Thursday, May 24, 2007

The World System of Locally Driven Politics

As I jumped out of the shower and was toweling off one morning last week, an epiphany came to me: I realized DC isn’t where the action is. After living in Washington for six years, I have met some of the most amazing, inspiring, life-changing individuals who desire the best for the US government and the world. Diehard liberals, hardworking bureaucrats and deep pocketed conservatives are my neighbors who live doors down in the two by two mile radius of our nation’s capital. Yet, it’s not just those amazing bright individuals who will change the world, but instead the average American Bob, John and Barbara who will ultimately make the difference.

DC reflects some of the greatest paradoxes of our global village. While its population is diverse—the policies that come from it are not. Washington hosts extremely impoverish inter-city bums, ambassadors from around the world, veterans, the rich American elite, recent immigrants from El Salvador and Ethiopia and an active contingent of vocal gay and transsexual individuals. Yet, the US government’s policies on welfare, gay rights, economic development or social security do not necessarily reflect this diverse population. Rather, policies must be approved by the impassive US population.

What is more grueling? The US population comprising less than ten percent of the entire world population makes policies that affect the rest of the world. This was certainly notably when millions of anxious world citizens glued their eyes to CNN International to hear the precious results of the US presidential races in 2000 and 2004. More and more the world sees the US as a global leader in politics and policies. Yet the US population, in its majority do not care what Washington says or does. They hardly even come out to vote every four years. There is not a more important job than to keep the US government transparent and honest at these vital times. Internet may reach these people, but most importantly, the discussion must be set in a basic language that is understandable by all in order to make a difference. Only listening to this multitude of voices and discussions will change the world.

Wednesday, May 16, 2007

Institional Economics on People's Choices

In Structure and Change in Economic History (1981) I abandoned the notion that institutions were efficient and attempted to explain why "inefficient" rules would tend to exist and be perpetuated. This was tied to a very simple and still neo-classical theory of the state which could explain why the state could produce rules that did not encourage economic growth. I was still dissatisfied with our understanding of the political process, and indeed searched for colleagues who were interested in developing political-economic models. This led me to leave the University of Washington in 1983 after being there for 33 years, and to move to Washington University in St. Louis, where there was an exciting group of young political scientists and economists who were attempting to develop new models of political economy. This proved to be a felicitous move. I created the Center in Political Economy, which continues to be a creative research center.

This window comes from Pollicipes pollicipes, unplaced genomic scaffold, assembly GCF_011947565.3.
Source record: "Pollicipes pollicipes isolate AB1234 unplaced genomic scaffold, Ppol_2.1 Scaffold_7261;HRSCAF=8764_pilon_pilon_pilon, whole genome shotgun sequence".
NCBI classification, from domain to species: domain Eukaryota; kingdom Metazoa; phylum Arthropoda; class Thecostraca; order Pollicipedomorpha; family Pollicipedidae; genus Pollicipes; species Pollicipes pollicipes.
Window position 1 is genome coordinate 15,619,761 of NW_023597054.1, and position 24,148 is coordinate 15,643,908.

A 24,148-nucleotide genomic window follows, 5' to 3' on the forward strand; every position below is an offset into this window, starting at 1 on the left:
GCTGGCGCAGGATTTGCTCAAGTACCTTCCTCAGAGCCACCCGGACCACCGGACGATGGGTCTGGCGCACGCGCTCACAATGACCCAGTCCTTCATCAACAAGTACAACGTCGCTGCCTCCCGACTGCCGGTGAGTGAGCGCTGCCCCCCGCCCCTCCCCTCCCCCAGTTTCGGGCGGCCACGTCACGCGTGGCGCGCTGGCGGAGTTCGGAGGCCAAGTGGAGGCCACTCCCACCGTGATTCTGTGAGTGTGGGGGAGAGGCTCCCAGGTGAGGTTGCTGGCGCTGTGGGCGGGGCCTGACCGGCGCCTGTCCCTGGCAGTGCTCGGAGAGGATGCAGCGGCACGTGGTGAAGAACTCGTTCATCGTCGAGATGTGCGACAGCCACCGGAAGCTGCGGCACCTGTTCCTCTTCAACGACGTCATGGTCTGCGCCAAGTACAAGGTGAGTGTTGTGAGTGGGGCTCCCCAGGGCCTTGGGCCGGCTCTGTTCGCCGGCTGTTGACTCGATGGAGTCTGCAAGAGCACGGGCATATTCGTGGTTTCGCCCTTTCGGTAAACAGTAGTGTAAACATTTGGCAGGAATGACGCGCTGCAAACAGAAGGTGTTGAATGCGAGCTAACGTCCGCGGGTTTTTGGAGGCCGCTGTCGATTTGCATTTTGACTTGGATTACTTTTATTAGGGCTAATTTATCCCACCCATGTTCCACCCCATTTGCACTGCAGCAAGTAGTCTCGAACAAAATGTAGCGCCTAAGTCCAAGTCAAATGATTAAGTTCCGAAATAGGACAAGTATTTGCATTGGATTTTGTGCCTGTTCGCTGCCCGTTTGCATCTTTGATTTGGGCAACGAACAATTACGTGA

The development of a political-economic framework to explore long-run institutional change occupied me during all of the 1980s and led to the publication of Institutions, Institutional Change and Economic Performance in 1990. In that book I began to puzzle seriously about the rationality postulate. It is clear that we had to have an explanation for why people make the choices they do; why ideologies such as communism or Muslim fundamentalism can shape the choices people make and direct the way economies evolve through long periods of time. One simply cannot get at ideologies without digging deeply into cognitive science in attempting to understand the way in which the mind acquires learning and makes choices. Since 1990, my research has been directed toward dealing with this issue. I still have a long way to go, but I believe that an understanding of how people make choices; under what conditions the rationality postulate is a useful tool; and how individuals make choices under conditions of uncertainty and ambiguity are fundamental questions that we must address in order to make further progress in the social sciences.

by Douglass North

Wednesday, May 09, 2007

Decision making

Do individuals make decisions in institutions?
How do grassroots organization arrange to make better decisions?
Are they influenced by external forces (funds)?

Decision making
1. anthropological role of participation
2. organizational theory and group theory
3. institutionalized economics exchange/information asymmetries
4. social political power relationships
5. geography, political and historical influences

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